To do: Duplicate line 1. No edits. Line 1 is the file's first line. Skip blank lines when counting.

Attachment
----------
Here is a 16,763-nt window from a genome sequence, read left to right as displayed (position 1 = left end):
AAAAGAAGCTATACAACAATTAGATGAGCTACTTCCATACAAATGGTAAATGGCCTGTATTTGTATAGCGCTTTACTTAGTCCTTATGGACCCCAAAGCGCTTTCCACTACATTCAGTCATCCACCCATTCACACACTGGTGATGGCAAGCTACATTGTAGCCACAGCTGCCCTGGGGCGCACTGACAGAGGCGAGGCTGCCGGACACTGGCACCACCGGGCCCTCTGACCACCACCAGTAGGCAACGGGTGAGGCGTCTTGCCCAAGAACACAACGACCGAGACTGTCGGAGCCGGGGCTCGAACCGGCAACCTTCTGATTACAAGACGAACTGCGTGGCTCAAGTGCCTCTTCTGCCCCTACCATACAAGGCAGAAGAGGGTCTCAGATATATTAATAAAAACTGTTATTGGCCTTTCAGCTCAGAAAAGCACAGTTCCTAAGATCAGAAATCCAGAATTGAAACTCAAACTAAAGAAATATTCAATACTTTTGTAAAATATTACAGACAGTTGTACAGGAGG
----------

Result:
Here is a 16,763-nt window from a genome sequence, read left to right as displayed (position 1 = left end):